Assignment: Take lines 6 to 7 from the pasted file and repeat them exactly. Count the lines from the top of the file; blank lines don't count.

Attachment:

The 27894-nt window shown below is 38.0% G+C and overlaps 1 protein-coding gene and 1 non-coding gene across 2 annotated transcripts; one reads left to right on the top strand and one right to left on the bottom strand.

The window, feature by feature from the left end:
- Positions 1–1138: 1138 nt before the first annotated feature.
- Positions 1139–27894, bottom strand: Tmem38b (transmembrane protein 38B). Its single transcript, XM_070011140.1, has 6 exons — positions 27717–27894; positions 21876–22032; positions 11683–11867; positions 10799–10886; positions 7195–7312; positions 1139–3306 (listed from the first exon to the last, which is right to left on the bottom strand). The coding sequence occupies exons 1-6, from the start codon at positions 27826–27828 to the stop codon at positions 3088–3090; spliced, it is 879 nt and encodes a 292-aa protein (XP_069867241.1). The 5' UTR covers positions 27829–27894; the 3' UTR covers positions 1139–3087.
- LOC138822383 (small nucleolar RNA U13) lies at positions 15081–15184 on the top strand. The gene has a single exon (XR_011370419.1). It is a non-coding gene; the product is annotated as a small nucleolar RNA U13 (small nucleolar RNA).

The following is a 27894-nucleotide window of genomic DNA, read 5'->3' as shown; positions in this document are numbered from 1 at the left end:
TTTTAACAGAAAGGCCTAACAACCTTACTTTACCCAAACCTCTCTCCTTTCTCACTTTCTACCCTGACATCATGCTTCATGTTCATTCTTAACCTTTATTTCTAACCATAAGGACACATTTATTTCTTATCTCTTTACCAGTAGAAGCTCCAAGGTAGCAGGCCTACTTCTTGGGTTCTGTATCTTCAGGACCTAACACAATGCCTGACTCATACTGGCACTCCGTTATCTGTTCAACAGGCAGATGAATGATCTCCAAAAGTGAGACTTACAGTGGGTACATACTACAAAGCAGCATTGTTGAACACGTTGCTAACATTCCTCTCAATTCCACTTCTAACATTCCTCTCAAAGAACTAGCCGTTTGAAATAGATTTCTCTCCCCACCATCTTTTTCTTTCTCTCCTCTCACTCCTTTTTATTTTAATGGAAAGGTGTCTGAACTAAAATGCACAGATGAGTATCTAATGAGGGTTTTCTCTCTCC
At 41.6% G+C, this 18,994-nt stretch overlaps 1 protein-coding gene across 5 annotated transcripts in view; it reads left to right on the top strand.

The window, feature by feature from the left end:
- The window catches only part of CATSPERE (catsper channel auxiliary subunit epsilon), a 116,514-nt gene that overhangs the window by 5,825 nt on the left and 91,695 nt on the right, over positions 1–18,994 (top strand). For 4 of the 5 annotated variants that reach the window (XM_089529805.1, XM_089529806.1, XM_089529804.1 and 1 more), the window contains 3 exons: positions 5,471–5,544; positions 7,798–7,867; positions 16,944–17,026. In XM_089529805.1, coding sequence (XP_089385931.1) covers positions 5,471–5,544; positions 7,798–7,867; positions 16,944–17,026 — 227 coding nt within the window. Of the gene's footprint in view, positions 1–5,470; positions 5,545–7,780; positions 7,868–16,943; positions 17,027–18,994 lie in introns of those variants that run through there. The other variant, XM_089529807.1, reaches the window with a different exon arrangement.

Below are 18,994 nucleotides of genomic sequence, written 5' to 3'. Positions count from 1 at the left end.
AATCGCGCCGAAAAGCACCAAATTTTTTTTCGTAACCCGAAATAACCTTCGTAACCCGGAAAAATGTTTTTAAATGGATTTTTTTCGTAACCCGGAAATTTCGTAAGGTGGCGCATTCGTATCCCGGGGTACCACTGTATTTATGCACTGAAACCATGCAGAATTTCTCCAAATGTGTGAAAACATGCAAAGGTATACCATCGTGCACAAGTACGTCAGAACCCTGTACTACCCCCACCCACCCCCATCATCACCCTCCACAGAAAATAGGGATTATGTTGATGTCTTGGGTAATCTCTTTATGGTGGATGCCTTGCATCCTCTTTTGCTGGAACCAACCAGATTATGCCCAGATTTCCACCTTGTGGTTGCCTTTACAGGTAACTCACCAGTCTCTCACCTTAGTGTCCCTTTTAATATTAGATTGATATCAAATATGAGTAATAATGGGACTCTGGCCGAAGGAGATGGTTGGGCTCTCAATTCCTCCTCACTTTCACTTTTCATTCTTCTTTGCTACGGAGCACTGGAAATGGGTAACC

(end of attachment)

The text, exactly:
The following is a 27894-nucleotide window of genomic DNA, read 5'->3' as shown; positions in this document are numbered from 1 at the left end:
TTTTAACAGAAAGGCCTAACAACCTTACTTTACCCAAACCTCTCTCCTTTCTCACTTTCTACCCTGACATCATGCTTCATGTTCATTCTTAACCTTTATTTCTAACCATAAGGACACATTTATTTCTTATCTCTTTACCAGTAGAAGCTCCAAGGTAGCAGGCCTACTTCTTGGGTTCTGTATCTTCAGGACCTAACACAATGCCTGACTCATACTGGCACTCCGTTATCTGTTCAACAGGCAGATGAATGATCTCCAAAAGTGAGACTTACAGTGGGTACATACTACAAAGCAGCATTGTTGAACACGTTGCTAACATTCCTCTCAATTCCACTTCTAACATTCCTCTCAAAGAACTAGCCGTTTGAAATAGATTTCTCTCCCCACCATCTTTTTCTTTCTCTCCTCTCACTCCTTTTTATTTTAATGGAAAGGTGTCTGAACTAAAATGCACAGATGAGTATCTAATGAGGGTTTTCTCTCTCC